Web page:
The overlying crux of this work shows that the oceans of the Earth passed through two separate states on either side of the formation of continents—one before they were formed and one after they were formed.
Did the Paper Break a Common Misconception?
A great deal of studies has revolved around marine chemical sediments to find out how continents formed in ancient history. The study tells that those sediments consisted of microcrystalline silica, phosphates, iron oxides, and carbonates. Since all these materials are made of aqueous species, they might mirror ?18O of the water that coexists with them.
These sediments are more or less an archival record from the ancient Earth. The older deposits reflect that the levels of oxygen-18 have increased throughout the history of Earth. However, this latest work argues that, in fact, the seawater oxygen-18 decreased over time.
Both scientists also built an ancient Earth model, representing the starting point of continent weathering during the late Archaean period and how the ocean evolved over the times in terms of oxygen-18. Hence, it was the formation of continents that caused changes in the oxygen-18 data.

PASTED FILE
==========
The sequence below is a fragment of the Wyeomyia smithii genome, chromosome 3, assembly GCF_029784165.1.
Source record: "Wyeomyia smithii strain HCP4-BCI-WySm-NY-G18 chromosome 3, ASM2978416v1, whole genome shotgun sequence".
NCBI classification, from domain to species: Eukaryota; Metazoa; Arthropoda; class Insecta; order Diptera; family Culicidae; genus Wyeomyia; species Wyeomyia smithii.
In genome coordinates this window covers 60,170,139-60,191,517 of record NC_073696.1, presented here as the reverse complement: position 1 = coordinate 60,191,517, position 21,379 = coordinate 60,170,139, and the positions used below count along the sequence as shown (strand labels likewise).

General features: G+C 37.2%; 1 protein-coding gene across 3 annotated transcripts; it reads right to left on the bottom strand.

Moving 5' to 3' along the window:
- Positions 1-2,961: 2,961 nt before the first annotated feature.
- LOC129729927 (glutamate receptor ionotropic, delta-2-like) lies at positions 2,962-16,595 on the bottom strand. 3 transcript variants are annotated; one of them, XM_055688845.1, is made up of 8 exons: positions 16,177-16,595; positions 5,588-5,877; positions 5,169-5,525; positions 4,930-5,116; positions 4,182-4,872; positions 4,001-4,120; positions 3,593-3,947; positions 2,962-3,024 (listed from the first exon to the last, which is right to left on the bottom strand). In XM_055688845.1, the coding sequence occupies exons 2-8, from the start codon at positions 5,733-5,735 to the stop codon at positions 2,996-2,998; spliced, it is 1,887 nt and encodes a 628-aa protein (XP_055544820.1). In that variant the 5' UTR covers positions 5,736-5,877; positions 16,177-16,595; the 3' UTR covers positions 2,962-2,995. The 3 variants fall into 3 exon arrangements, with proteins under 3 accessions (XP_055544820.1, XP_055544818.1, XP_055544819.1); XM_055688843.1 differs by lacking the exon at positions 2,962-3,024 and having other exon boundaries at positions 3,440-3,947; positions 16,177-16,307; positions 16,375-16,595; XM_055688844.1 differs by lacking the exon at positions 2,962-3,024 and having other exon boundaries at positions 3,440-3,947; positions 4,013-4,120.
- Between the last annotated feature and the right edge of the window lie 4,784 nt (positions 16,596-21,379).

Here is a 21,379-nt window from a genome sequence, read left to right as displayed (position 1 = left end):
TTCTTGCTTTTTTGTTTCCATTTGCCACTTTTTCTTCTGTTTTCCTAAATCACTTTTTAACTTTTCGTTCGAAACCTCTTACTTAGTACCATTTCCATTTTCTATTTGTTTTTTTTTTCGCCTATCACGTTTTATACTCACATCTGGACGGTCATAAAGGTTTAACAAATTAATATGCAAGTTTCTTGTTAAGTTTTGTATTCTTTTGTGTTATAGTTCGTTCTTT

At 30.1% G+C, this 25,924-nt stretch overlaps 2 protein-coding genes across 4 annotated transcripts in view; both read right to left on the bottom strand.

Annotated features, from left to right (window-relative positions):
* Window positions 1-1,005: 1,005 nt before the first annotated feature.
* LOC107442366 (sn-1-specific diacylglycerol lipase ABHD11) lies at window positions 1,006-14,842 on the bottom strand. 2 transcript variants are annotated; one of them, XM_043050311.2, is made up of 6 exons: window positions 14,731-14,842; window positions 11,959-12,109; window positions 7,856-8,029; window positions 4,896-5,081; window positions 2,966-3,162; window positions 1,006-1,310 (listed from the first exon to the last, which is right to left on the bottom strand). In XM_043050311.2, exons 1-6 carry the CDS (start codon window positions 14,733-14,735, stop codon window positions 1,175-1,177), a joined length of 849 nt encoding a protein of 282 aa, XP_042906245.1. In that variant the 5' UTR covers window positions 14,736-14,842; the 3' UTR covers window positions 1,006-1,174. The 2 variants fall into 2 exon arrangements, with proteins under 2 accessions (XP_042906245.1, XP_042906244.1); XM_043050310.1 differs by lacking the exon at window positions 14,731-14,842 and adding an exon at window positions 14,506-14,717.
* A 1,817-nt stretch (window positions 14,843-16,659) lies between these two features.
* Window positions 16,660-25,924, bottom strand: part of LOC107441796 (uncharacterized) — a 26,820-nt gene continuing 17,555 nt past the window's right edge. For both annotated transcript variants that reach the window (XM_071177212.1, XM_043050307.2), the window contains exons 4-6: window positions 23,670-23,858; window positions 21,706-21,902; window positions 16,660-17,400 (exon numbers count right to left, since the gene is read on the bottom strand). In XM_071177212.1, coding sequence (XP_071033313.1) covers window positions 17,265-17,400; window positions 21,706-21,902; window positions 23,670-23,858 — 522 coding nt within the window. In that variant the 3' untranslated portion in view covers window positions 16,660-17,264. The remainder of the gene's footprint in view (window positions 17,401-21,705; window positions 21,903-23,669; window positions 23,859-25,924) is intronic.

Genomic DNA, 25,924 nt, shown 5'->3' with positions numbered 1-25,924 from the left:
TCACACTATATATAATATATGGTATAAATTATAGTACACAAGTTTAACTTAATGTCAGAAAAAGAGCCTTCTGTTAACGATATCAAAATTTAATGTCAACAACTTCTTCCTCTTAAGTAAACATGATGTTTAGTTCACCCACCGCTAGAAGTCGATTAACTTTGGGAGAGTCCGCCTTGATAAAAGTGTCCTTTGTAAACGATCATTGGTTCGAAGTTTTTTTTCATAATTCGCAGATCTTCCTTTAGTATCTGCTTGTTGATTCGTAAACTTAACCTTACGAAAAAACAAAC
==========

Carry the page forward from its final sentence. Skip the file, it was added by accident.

Does the Study Completely Reject the Idea of Any Land Form?
Despite the study’s hints towards the likelihood of an Earth bearing the form of a water-world, it is still possible that land existed in some form. For example, areas of land boasting the size of an island, or micro-continents may have been present in those times. They might have been too rocky and volcanic in nature.
However, it is unlikely that the large land-form of modern Earth, containing tall mountain ranges and richer soil, existed back then. This was only possible if the oxygen-18 levels from those times were similar to the modern amounts of the isotope. The wing included this reasoning in the press release and denied the possibility of the modern formation of continent soils in the ancient Earth.
The authors have been vocal in claiming that their work cannot be seen as a non-refutable piece of evidence regarding the overarching debate surrounding the early Earth. They are open to other possibilities that might have influenced their results.
For instance, if the formation of ancient continents was slower than the later continental formation, this may point out to the variation in oxygen-18 results. Moreover, it is also not beyond the realms of possibility that the clays swallowing oxygen-18 were formed in the ocean, not on the continents.
This directs us back to an engrossing mystery of the science: when were the continents formed?
Some evidence seems to back up the theory that the continental formation was only made possible when the Earth’s core released heat and became cooler. Regardless, it was not until the Jurassic period that the modern continents came into existence. Before that, Gondwana was the solitary continent. It covered around one-fifth of the surface of the Earth. The wing has expressed a desire to study the younger regions of the Earth’s crust to figure out more about the formation of continents.